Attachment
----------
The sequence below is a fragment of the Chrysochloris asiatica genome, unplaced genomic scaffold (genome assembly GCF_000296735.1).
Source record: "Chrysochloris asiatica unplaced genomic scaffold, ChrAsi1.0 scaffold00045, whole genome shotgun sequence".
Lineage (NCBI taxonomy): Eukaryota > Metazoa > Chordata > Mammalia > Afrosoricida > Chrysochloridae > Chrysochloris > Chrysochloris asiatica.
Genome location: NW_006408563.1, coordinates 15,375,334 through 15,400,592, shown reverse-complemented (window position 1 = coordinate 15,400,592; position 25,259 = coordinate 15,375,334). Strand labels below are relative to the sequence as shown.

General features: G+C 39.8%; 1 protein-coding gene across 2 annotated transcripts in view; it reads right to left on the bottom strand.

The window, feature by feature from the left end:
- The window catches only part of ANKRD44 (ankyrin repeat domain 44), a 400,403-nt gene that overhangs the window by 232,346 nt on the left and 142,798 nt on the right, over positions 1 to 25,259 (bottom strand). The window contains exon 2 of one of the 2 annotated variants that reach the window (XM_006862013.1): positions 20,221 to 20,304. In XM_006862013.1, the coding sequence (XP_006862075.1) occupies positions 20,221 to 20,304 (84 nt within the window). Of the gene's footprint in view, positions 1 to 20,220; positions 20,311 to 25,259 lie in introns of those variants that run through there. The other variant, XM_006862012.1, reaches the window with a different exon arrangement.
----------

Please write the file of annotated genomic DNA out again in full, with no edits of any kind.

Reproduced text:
The sequence below is a fragment of the Chrysochloris asiatica genome, unplaced genomic scaffold (genome assembly GCF_000296735.1).
Source record: "Chrysochloris asiatica unplaced genomic scaffold, ChrAsi1.0 scaffold00045, whole genome shotgun sequence".
Lineage (NCBI taxonomy): Eukaryota > Metazoa > Chordata > Mammalia > Afrosoricida > Chrysochloridae > Chrysochloris > Chrysochloris asiatica.
Genome location: NW_006408563.1, coordinates 15,375,334 through 15,400,592, shown reverse-complemented (window position 1 = coordinate 15,400,592; position 25,259 = coordinate 15,375,334). Strand labels below are relative to the sequence as shown.

General features: G+C 39.8%; 1 protein-coding gene across 2 annotated transcripts in view; it reads right to left on the bottom strand.

The window, feature by feature from the left end:
- The window catches only part of ANKRD44 (ankyrin repeat domain 44), a 400,403-nt gene that overhangs the window by 232,346 nt on the left and 142,798 nt on the right, over positions 1 to 25,259 (bottom strand). The window contains exon 2 of one of the 2 annotated variants that reach the window (XM_006862013.1): positions 20,221 to 20,304. In XM_006862013.1, the coding sequence (XP_006862075.1) occupies positions 20,221 to 20,304 (84 nt within the window). Of the gene's footprint in view, positions 1 to 20,220; positions 20,311 to 25,259 lie in introns of those variants that run through there. The other variant, XM_006862012.1, reaches the window with a different exon arrangement.